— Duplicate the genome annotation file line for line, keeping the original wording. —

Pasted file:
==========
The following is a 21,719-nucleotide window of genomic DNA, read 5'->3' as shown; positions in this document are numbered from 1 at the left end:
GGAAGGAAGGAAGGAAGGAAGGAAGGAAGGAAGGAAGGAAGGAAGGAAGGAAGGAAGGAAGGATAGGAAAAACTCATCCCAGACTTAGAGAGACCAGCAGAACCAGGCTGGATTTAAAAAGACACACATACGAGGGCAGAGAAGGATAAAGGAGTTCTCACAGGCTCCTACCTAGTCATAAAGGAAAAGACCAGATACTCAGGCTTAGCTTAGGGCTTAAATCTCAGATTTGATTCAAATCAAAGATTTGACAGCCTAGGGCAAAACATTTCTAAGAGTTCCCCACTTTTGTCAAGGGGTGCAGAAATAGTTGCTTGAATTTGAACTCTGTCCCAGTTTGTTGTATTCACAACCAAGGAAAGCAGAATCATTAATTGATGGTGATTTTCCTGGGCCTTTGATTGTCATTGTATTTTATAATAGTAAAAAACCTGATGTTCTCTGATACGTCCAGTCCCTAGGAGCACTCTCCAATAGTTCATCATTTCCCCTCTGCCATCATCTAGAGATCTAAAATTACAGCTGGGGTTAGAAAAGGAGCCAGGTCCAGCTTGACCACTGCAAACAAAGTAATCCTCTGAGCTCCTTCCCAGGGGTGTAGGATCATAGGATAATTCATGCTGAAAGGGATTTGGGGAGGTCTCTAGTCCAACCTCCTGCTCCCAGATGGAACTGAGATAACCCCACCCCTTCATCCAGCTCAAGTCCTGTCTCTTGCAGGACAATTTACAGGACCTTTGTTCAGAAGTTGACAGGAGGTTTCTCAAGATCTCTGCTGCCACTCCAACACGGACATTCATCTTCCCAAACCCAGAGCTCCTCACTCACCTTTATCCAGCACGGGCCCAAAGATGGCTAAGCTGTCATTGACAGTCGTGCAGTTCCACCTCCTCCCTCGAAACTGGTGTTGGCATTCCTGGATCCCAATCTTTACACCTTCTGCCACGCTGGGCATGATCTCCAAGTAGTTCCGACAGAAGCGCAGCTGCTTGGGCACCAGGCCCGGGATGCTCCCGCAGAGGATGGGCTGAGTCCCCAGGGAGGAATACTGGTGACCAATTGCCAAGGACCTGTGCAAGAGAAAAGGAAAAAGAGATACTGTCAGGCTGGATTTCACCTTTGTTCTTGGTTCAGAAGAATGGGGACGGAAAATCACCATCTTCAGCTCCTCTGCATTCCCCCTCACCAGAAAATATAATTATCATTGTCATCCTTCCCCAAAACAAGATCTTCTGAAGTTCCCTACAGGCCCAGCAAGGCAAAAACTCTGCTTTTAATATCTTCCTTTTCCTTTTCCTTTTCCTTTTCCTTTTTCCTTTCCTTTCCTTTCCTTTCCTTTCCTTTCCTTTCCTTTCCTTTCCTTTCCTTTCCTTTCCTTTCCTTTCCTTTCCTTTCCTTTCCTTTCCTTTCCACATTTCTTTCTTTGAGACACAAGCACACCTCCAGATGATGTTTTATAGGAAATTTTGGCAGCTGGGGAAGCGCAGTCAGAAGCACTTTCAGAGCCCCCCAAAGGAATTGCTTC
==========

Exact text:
The following is a 21,719-nucleotide window of genomic DNA, read 5'->3' as shown; positions in this document are numbered from 1 at the left end:
GGAAGGAAGGAAGGAAGGAAGGAAGGAAGGAAGGAAGGAAGGAAGGAAGGAAGGAAGGAAGGATAGGAAAAACTCATCCCAGACTTAGAGAGACCAGCAGAACCAGGCTGGATTTAAAAAGACACACATACGAGGGCAGAGAAGGATAAAGGAGTTCTCACAGGCTCCTACCTAGTCATAAAGGAAAAGACCAGATACTCAGGCTTAGCTTAGGGCTTAAATCTCAGATTTGATTCAAATCAAAGATTTGACAGCCTAGGGCAAAACATTTCTAAGAGTTCCCCACTTTTGTCAAGGGGTGCAGAAATAGTTGCTTGAATTTGAACTCTGTCCCAGTTTGTTGTATTCACAACCAAGGAAAGCAGAATCATTAATTGATGGTGATTTTCCTGGGCCTTTGATTGTCATTGTATTTTATAATAGTAAAAAACCTGATGTTCTCTGATACGTCCAGTCCCTAGGAGCACTCTCCAATAGTTCATCATTTCCCCTCTGCCATCATCTAGAGATCTAAAATTACAGCTGGGGTTAGAAAAGGAGCCAGGTCCAGCTTGACCACTGCAAACAAAGTAATCCTCTGAGCTCCTTCCCAGGGGTGTAGGATCATAGGATAATTCATGCTGAAAGGGATTTGGGGAGGTCTCTAGTCCAACCTCCTGCTCCCAGATGGAACTGAGATAACCCCACCCCTTCATCCAGCTCAAGTCCTGTCTCTTGCAGGACAATTTACAGGACCTTTGTTCAGAAGTTGACAGGAGGTTTCTCAAGATCTCTGCTGCCACTCCAACACGGACATTCATCTTCCCAAACCCAGAGCTCCTCACTCACCTTTATCCAGCACGGGCCCAAAGATGGCTAAGCTGTCATTGACAGTCGTGCAGTTCCACCTCCTCCCTCGAAACTGGTGTTGGCATTCCTGGATCCCAATCTTTACACCTTCTGCCACGCTGGGCATGATCTCCAAGTAGTTCCGACAGAAGCGCAGCTGCTTGGGCACCAGGCCCGGGATGCTCCCGCAGAGGATGGGCTGAGTCCCCAGGGAGGAATACTGGTGACCAATTGCCAAGGACCTGTGCAAGAGAAAAGGAAAAAGAGATACTGTCAGGCTGGATTTCACCTTTGTTCTTGGTTCAGAAGAATGGGGACGGAAAATCACCATCTTCAGCTCCTCTGCATTCCCCCTCACCAGAAAATATAATTATCATTGTCATCCTTCCCCAAAACAAGATCTTCTGAAGTTCCCTACAGGCCCAGCAAGGCAAAAACTCTGCTTTTAATATCTTCCTTTTCCTTTTCCTTTTCCTTTTCCTTTTTCCTTTCCTTTCCTTTCCTTTCCTTTCCTTTCCTTTCCTTTCCTTTCCTTTCCTTTCCTTTCCTTTCCTTTCCTTTCCTTTCCTTTCCTTTCCTTTCCACATTTCTTTCTTTGAGACACAAGCACACCTCCAGATGATGTTTTATAGGAAATTTTGGCAGCTGGGGAAGCGCAGTCAGAAGCACTTTCAGAGCCCCCCAAAGGAATTGCTTC